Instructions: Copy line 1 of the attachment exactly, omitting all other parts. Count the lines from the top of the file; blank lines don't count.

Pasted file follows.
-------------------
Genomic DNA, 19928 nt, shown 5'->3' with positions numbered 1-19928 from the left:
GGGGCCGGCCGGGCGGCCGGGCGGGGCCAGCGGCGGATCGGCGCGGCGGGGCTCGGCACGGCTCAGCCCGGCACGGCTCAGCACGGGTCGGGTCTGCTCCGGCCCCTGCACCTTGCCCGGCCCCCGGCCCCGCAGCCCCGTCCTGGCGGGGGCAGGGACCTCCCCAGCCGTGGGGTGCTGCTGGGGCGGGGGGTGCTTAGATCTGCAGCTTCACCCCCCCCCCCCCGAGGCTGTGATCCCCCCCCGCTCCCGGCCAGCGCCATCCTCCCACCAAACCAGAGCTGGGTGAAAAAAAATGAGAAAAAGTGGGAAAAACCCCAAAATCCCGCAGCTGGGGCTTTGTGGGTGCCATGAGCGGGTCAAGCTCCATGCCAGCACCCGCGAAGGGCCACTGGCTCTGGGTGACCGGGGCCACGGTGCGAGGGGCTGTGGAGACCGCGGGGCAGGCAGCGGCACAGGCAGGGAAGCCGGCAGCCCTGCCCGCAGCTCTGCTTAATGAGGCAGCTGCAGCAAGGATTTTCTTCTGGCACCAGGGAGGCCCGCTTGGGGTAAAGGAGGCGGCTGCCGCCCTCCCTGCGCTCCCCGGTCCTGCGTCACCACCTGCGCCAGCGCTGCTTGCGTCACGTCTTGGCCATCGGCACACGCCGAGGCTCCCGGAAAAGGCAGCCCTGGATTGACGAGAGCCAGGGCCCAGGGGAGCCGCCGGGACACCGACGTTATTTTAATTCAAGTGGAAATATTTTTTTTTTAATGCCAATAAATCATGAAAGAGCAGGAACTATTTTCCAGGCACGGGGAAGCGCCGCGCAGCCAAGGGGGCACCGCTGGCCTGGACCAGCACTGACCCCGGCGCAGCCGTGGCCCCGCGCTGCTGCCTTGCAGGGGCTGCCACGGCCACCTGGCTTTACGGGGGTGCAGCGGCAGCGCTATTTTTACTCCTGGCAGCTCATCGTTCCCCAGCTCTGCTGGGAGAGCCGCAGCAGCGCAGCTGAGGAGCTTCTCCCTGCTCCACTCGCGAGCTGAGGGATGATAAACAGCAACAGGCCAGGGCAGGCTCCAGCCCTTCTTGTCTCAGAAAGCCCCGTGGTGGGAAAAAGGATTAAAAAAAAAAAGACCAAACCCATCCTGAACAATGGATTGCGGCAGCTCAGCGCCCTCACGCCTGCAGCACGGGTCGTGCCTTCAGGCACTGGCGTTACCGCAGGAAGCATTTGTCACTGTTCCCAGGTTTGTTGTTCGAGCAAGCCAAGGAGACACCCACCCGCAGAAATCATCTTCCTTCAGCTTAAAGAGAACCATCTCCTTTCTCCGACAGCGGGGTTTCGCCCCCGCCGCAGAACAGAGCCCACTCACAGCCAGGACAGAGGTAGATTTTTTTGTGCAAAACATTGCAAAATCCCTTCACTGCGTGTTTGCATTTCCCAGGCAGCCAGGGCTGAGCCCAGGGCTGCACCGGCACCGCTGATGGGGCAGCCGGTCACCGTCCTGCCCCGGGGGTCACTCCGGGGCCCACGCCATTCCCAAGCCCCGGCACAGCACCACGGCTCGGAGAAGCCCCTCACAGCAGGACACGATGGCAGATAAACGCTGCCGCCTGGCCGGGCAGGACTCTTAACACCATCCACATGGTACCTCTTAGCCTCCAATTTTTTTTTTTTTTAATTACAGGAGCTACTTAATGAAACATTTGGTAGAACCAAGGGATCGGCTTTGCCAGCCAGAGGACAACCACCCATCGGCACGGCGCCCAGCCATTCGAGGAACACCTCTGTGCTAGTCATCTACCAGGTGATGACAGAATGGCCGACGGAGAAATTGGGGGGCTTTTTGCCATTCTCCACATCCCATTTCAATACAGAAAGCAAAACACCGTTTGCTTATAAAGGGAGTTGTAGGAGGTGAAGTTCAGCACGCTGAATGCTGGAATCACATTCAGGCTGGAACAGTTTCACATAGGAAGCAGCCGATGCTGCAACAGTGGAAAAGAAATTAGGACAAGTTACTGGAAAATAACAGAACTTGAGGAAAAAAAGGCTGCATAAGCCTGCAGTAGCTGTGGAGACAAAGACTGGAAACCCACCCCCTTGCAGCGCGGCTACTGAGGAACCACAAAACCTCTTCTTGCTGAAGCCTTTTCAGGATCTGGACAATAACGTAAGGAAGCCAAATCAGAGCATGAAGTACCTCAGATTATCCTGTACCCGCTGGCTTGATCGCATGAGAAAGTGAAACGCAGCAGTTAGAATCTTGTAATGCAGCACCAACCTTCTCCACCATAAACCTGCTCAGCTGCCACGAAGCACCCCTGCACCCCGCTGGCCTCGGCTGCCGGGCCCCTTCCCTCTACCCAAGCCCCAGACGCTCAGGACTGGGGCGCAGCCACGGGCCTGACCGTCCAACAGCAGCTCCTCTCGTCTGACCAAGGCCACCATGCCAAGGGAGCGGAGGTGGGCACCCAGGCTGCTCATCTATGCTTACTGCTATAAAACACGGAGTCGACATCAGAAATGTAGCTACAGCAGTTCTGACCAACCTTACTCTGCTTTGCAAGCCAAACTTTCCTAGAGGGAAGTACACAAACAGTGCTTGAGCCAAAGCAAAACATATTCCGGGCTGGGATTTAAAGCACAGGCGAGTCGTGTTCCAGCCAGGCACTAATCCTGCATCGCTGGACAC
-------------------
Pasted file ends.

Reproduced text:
Genomic DNA, 19928 nt, shown 5'->3' with positions numbered 1-19928 from the left: